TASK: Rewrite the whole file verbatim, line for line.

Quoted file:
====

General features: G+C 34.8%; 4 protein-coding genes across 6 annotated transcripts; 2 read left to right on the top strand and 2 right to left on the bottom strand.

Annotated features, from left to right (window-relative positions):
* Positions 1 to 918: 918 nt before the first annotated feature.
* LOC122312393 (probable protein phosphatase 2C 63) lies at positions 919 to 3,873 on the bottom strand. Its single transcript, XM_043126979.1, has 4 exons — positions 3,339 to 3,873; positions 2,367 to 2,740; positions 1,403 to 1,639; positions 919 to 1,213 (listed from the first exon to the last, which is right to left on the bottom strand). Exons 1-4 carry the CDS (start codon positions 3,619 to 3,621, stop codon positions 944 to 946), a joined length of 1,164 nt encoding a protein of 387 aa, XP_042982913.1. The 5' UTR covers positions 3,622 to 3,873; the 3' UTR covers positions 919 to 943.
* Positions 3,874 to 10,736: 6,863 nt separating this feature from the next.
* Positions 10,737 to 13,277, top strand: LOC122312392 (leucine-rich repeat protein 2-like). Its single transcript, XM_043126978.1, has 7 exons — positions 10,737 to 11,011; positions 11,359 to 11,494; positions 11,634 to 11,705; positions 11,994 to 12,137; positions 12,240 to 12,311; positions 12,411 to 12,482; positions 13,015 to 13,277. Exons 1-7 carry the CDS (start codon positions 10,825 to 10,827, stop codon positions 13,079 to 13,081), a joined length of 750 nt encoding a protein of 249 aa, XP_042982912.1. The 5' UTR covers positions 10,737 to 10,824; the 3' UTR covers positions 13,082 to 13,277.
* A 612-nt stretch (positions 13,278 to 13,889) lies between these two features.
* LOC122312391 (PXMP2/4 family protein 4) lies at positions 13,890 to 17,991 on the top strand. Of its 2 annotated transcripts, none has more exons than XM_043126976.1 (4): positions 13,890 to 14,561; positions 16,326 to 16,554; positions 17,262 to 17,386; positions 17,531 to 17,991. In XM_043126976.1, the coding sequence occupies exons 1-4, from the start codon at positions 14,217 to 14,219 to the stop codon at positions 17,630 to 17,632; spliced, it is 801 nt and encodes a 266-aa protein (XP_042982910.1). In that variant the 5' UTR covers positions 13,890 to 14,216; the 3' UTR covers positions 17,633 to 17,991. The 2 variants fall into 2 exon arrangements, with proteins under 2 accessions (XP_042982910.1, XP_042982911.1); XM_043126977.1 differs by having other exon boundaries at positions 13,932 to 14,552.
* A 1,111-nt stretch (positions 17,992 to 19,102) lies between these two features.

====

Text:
General features: G+C 34.8%; 4 protein-coding genes across 6 annotated transcripts; 2 read left to right on the top strand and 2 right to left on the bottom strand.

Annotated features, from left to right (window-relative positions):
* Positions 1 to 918: 918 nt before the first annotated feature.
* LOC122312393 (probable protein phosphatase 2C 63) lies at positions 919 to 3,873 on the bottom strand. Its single transcript, XM_043126979.1, has 4 exons — positions 3,339 to 3,873; positions 2,367 to 2,740; positions 1,403 to 1,639; positions 919 to 1,213 (listed from the first exon to the last, which is right to left on the bottom strand). Exons 1-4 carry the CDS (start codon positions 3,619 to 3,621, stop codon positions 944 to 946), a joined length of 1,164 nt encoding a protein of 387 aa, XP_042982913.1. The 5' UTR covers positions 3,622 to 3,873; the 3' UTR covers positions 919 to 943.
* Positions 3,874 to 10,736: 6,863 nt separating this feature from the next.
* Positions 10,737 to 13,277, top strand: LOC122312392 (leucine-rich repeat protein 2-like). Its single transcript, XM_043126978.1, has 7 exons — positions 10,737 to 11,011; positions 11,359 to 11,494; positions 11,634 to 11,705; positions 11,994 to 12,137; positions 12,240 to 12,311; positions 12,411 to 12,482; positions 13,015 to 13,277. Exons 1-7 carry the CDS (start codon positions 10,825 to 10,827, stop codon positions 13,079 to 13,081), a joined length of 750 nt encoding a protein of 249 aa, XP_042982912.1. The 5' UTR covers positions 10,737 to 10,824; the 3' UTR covers positions 13,082 to 13,277.
* A 612-nt stretch (positions 13,278 to 13,889) lies between these two features.
* LOC122312391 (PXMP2/4 family protein 4) lies at positions 13,890 to 17,991 on the top strand. Of its 2 annotated transcripts, none has more exons than XM_043126976.1 (4): positions 13,890 to 14,561; positions 16,326 to 16,554; positions 17,262 to 17,386; positions 17,531 to 17,991. In XM_043126976.1, the coding sequence occupies exons 1-4, from the start codon at positions 14,217 to 14,219 to the stop codon at positions 17,630 to 17,632; spliced, it is 801 nt and encodes a 266-aa protein (XP_042982910.1). In that variant the 5' UTR covers positions 13,890 to 14,216; the 3' UTR covers positions 17,633 to 17,991. The 2 variants fall into 2 exon arrangements, with proteins under 2 accessions (XP_042982910.1, XP_042982911.1); XM_043126977.1 differs by having other exon boundaries at positions 13,932 to 14,552.
* A 1,111-nt stretch (positions 17,992 to 19,102) lies between these two features.